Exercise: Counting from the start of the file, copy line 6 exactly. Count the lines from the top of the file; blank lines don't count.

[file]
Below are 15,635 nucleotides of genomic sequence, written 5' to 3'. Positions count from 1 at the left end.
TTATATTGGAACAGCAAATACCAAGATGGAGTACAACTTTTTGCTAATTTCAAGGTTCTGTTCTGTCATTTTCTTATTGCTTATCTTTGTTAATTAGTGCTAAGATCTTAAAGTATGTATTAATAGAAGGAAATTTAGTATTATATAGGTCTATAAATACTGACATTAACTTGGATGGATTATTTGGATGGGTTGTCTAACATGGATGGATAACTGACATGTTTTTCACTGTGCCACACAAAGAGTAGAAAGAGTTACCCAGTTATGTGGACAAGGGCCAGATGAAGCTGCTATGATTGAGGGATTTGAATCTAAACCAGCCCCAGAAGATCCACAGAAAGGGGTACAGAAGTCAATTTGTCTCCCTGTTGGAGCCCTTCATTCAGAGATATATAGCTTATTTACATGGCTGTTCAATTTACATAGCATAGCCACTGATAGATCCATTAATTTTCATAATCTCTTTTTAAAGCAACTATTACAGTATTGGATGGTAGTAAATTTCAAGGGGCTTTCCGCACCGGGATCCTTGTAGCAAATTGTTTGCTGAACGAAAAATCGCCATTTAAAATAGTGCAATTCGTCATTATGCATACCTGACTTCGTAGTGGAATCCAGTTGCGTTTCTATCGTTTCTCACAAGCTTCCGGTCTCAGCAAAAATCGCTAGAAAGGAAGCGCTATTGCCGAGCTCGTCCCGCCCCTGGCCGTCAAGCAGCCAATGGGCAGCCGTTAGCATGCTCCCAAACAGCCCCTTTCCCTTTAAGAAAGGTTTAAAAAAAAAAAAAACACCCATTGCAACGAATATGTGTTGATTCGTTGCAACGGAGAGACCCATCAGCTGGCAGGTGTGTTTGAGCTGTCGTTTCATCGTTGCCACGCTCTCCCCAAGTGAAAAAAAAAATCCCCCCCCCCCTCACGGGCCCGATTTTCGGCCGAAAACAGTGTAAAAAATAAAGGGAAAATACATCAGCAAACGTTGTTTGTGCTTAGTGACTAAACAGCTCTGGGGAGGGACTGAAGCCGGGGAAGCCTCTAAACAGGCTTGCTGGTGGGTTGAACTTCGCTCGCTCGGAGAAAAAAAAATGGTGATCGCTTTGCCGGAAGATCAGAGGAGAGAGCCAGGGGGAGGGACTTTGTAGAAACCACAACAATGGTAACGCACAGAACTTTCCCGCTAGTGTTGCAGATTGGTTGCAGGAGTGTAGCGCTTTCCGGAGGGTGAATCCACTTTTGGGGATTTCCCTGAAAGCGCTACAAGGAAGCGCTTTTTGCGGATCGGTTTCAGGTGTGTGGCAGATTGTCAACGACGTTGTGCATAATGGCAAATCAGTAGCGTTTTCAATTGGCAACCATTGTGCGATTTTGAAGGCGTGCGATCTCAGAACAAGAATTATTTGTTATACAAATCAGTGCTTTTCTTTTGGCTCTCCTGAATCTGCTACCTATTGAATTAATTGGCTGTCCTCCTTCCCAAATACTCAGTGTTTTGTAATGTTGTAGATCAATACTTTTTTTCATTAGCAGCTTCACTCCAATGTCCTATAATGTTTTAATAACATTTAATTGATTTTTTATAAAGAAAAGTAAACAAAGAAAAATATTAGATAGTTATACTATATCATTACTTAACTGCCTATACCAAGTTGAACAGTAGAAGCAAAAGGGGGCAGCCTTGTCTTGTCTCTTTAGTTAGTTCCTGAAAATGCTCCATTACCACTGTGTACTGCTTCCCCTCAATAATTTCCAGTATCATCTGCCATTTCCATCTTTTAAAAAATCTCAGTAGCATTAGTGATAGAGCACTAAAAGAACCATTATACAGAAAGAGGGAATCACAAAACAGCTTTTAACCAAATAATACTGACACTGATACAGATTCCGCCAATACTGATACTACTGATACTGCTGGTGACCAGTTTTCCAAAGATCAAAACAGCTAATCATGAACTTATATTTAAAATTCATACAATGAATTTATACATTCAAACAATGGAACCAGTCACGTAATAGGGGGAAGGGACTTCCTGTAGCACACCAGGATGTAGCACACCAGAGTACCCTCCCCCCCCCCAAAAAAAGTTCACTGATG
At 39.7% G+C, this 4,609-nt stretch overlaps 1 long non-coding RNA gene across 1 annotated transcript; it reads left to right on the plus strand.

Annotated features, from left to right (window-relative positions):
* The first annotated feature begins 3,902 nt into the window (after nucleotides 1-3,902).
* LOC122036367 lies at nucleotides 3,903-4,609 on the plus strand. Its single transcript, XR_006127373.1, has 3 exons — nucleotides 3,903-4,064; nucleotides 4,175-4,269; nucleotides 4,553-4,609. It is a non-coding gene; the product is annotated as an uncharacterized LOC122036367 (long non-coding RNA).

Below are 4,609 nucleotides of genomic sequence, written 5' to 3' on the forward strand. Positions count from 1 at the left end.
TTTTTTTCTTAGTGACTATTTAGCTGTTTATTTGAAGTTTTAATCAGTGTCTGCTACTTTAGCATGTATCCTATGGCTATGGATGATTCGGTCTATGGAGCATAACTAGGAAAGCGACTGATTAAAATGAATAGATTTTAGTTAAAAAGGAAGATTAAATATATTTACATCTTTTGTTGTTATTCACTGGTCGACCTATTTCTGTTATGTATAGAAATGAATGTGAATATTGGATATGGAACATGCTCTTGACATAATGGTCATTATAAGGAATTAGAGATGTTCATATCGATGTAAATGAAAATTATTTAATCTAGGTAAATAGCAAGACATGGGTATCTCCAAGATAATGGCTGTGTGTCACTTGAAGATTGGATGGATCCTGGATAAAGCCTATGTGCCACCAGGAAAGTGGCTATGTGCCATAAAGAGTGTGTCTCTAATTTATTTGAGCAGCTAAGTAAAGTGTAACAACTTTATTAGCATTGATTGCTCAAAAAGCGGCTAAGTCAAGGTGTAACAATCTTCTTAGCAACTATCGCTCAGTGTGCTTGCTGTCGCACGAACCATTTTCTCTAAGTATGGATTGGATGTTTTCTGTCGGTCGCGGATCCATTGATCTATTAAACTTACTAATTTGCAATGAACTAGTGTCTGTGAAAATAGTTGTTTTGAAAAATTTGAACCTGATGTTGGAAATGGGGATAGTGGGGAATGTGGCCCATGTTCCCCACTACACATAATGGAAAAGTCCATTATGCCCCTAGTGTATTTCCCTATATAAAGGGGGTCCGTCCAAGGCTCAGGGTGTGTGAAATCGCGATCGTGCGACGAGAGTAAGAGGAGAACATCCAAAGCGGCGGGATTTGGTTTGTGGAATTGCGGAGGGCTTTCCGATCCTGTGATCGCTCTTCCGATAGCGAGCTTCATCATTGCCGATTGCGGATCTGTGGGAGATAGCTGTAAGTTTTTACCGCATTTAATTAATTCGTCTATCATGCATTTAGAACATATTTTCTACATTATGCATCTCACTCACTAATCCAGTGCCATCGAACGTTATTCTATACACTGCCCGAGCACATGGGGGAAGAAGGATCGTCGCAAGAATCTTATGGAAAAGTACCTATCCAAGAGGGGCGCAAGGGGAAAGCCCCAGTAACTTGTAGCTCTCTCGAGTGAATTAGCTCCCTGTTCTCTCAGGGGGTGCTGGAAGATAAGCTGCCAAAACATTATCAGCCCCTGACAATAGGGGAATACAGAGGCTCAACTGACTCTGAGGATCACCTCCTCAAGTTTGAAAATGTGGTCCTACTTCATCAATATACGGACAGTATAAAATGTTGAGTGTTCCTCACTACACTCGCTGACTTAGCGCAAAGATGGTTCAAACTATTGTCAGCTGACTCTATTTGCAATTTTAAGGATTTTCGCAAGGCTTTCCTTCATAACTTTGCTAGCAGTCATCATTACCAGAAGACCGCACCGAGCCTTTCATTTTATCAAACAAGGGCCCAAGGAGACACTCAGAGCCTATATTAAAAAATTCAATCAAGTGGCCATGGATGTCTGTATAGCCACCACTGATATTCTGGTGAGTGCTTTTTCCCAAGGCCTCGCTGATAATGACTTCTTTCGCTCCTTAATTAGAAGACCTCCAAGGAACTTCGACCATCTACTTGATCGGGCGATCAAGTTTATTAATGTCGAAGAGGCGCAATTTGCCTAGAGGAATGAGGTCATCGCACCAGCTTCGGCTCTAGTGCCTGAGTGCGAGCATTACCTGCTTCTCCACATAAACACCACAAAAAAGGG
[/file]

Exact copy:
* LOC122036367 lies at nucleotides 3,903-4,609 on the plus strand. Its single transcript, XR_006127373.1, has 3 exons — nucleotides 3,903-4,064; nucleotides 4,175-4,269; nucleotides 4,553-4,609. It is a non-coding gene; the product is annotated as an uncharacterized LOC122036367 (long non-coding RNA).